Issue #5: drinking etiquette, Beijing’s foreign models, Little Red Book controversy
It’s Yan, Beimeng, and Charlotte here. This month we picked three very different visual stories from China: a tender personal project that deals with family, memory, and grief; a series of environmental portraits and stills that show the rarely-seen life of foreign models in Beijing, and a video about a school which teaches people how to become skilled drinkers at China’s business banquets. We close this issue with a recent controversy about filtered reality over Red, China’s answer to Instagram. We’d like to hear what you think about this!
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Our top picks in this issue:
Learn Your Business Etiquette at Dongbei’s Drinking School
You might have heard that heavy drinking at the dinner table is how the Chinese do business. But are Chinese people naturally good at it? Do they even like it?
A school in Harbin, Heilongjiang province has been teaching business drinking etiquette—from how much to pour, to who to toast first and what to say when making the toasts. The most telling part of the video is the interview with the students: a businesswoman, a red wine salesman, and an accountant. Few of them enjoy drinking and socializing on such occasions and feel compelled to put on a disguise and suck up to their superiors or clients. But most agree that chugging that glass of beer or Baijiu is an important, possibly the only, way to cement a deal, and thus to advance one’s career and get ahead in life. The accountant, Mingyu Wang, for example, says she used to be terrified about having to socialize at dinner tables. But when she started her own firm, she realized that without participating in the drinking culture, she’d have no chance of signing new clients.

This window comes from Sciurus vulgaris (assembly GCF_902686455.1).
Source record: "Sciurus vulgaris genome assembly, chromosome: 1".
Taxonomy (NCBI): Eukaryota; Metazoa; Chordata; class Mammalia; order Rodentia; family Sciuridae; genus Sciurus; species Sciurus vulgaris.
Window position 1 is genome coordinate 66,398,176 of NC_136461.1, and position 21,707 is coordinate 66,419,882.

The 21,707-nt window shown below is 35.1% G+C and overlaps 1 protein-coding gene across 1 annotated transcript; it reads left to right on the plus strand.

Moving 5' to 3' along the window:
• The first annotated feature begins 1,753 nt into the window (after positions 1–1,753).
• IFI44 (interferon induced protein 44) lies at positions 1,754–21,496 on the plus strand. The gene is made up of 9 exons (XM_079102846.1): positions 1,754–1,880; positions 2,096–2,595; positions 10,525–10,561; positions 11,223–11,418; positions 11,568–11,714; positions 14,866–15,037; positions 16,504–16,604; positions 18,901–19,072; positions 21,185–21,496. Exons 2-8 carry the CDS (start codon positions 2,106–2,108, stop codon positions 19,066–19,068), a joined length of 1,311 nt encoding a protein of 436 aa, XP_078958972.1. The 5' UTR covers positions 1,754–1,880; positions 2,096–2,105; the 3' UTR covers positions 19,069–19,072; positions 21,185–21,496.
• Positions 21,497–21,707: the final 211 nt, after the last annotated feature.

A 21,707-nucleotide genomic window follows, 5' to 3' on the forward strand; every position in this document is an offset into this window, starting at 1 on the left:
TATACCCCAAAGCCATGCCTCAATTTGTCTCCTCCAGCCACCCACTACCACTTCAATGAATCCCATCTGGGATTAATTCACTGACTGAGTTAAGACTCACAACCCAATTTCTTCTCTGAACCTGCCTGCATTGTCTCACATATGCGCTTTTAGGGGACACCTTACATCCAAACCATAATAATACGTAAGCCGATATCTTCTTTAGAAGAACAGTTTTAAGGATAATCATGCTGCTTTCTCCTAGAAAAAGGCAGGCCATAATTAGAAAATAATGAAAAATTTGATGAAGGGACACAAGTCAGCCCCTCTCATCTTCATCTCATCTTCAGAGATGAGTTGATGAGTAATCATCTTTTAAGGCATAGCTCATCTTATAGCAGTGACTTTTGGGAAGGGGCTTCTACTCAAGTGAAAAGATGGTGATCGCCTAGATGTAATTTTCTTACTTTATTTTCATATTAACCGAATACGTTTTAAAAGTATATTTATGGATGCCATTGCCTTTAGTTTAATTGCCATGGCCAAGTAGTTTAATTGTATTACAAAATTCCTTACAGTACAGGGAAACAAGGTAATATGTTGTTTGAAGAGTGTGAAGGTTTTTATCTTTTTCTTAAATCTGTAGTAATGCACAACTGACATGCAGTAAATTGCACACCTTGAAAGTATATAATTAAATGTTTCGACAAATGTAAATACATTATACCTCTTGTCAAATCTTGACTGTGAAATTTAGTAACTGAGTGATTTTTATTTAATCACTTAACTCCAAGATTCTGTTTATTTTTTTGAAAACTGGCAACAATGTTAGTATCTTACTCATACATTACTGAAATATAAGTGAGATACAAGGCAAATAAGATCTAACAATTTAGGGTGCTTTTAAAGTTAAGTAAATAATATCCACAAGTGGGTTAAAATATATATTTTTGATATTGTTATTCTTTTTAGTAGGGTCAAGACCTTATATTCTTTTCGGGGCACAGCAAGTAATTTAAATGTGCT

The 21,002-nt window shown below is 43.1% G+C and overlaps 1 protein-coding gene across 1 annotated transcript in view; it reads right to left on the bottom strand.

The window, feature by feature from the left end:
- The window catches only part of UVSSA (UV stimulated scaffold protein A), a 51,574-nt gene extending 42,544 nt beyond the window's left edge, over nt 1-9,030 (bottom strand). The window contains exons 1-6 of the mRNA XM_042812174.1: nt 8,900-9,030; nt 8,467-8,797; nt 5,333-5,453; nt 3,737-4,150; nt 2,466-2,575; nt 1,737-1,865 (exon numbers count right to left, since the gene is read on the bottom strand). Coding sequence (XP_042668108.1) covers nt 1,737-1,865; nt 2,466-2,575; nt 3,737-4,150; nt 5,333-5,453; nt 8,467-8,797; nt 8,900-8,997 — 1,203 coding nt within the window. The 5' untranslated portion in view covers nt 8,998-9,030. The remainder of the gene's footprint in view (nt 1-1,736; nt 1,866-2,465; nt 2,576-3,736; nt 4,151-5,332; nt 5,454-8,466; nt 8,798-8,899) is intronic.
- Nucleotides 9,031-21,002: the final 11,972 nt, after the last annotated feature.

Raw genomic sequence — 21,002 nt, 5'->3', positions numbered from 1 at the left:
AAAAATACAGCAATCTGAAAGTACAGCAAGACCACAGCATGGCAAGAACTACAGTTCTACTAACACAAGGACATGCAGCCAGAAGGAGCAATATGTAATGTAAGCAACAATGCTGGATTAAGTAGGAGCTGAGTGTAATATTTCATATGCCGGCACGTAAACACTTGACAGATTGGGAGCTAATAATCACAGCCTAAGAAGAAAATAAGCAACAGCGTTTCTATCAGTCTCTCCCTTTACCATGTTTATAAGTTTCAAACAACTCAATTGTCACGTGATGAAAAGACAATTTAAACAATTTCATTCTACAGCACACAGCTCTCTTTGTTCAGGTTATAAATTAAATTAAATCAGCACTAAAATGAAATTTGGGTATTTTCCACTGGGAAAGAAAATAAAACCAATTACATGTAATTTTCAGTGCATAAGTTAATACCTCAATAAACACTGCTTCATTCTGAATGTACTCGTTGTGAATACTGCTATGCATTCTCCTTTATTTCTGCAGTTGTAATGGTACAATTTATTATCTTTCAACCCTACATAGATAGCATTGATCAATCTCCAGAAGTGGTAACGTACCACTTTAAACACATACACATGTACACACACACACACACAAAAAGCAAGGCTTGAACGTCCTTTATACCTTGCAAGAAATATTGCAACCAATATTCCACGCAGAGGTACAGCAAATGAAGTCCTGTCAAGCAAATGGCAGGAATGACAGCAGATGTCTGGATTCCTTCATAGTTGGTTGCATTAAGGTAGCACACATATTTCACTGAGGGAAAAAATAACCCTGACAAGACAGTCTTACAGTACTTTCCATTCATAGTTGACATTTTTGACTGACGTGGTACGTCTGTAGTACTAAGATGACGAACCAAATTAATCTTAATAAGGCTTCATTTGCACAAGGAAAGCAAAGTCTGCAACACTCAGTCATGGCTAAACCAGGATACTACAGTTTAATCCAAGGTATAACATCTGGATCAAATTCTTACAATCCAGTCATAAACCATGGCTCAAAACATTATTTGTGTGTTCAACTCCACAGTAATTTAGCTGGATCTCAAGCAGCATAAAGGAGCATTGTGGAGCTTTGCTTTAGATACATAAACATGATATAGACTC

The video came out at a critical moment when more and more young people in China are beginning to reject the business drinking culture, considering it vile and outdated. In August, an employee of Alibaba claimed that she was sexually assaulted by her manager and a client after being coerced into drinking at a business dinner. Last year, a young employee was slapped and insulted by his colleagues for refusing to drink at an informal work banquet. Both incidents sparked discussion and criticism on the toxic nature of the culture. As long as doing business in China continues to rely heavily on personal relationships, the drinking culture is going to be hard to root out.
The (Mostly) White Models Living in Cramped Beijing Apartments
The knowns: the colonized mainstream notions of beauty have helped create a rent-a-foreigner industry in China. White-skinned, blond-haired, female, foreign models symbolize high status and were frequently brought into the country by agents from other parts of the world before China shut its borders due to Covid.
The unknowns: these models, most of whom come from former Soviet bloc countries, often hopped between Asian countries on short-term visas. In Beijing, they dwelled in cramped accommodations in the shadow of the CBD district—where most modeling businesses are based—sharing rooms with as many as half a dozen other models.
Starting from 2015, Li Xiaoliang, or Alexvi, a fashion photographer who has photographed numerous Chinese and international celebrities, has been asking the difficult question of why they came here in the first place. In the project “Peking Apartments”, he has been documenting the living realities of this nameless, yet fantasized about, group.
A Life of Fen and Fang
“I slept with my grandparents as a child, and I slept best when feeling my grandmother’s earlobe. When I grew older, mom asked us to sleep separately, me in my own bed. The first night, neither grandma nor I fell asleep.